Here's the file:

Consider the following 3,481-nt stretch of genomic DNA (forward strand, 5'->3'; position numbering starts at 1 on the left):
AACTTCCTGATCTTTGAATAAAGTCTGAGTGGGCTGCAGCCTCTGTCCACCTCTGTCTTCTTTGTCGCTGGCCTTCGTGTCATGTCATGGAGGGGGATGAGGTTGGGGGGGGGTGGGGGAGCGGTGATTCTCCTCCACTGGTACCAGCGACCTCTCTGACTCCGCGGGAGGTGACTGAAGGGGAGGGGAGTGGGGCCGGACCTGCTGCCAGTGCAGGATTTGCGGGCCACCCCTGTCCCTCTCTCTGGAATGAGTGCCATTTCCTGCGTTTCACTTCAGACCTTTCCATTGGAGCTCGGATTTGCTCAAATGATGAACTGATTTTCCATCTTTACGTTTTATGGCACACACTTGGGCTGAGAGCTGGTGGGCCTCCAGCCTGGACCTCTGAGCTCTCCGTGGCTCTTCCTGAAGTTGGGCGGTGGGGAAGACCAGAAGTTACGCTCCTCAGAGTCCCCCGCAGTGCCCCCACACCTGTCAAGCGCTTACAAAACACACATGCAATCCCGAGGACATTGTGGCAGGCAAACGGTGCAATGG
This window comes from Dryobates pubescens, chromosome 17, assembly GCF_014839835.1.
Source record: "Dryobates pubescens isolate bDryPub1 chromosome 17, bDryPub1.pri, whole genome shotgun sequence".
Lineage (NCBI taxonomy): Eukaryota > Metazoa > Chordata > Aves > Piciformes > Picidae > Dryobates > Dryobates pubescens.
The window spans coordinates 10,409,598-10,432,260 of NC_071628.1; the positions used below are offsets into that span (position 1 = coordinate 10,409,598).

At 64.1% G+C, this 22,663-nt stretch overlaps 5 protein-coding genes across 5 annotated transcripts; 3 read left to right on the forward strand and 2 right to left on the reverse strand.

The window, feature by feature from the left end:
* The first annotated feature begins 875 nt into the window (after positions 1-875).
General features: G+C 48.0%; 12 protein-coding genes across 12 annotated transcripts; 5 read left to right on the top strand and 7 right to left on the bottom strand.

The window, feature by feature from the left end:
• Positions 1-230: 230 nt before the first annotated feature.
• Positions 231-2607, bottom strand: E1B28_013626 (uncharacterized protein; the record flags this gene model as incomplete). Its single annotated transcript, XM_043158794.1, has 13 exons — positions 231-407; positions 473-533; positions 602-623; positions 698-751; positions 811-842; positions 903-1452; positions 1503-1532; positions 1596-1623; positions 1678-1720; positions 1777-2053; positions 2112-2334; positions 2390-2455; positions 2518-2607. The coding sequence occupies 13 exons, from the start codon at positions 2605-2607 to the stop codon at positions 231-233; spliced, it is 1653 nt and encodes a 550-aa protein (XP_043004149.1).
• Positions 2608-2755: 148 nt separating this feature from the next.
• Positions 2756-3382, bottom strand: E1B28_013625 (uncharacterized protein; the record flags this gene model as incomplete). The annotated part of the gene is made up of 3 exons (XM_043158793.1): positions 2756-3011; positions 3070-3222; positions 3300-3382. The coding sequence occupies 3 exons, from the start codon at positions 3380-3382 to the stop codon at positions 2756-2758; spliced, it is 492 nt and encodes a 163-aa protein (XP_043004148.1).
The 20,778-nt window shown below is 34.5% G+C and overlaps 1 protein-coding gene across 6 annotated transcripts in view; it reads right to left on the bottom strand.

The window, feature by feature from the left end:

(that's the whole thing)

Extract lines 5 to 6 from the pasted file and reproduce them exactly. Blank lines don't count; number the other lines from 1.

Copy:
Lineage (NCBI taxonomy): Eukaryota > Metazoa > Chordata > Aves > Piciformes > Picidae > Dryobates > Dryobates pubescens.
The window spans coordinates 10,409,598-10,432,260 of NC_071628.1; the positions used below are offsets into that span (position 1 = coordinate 10,409,598).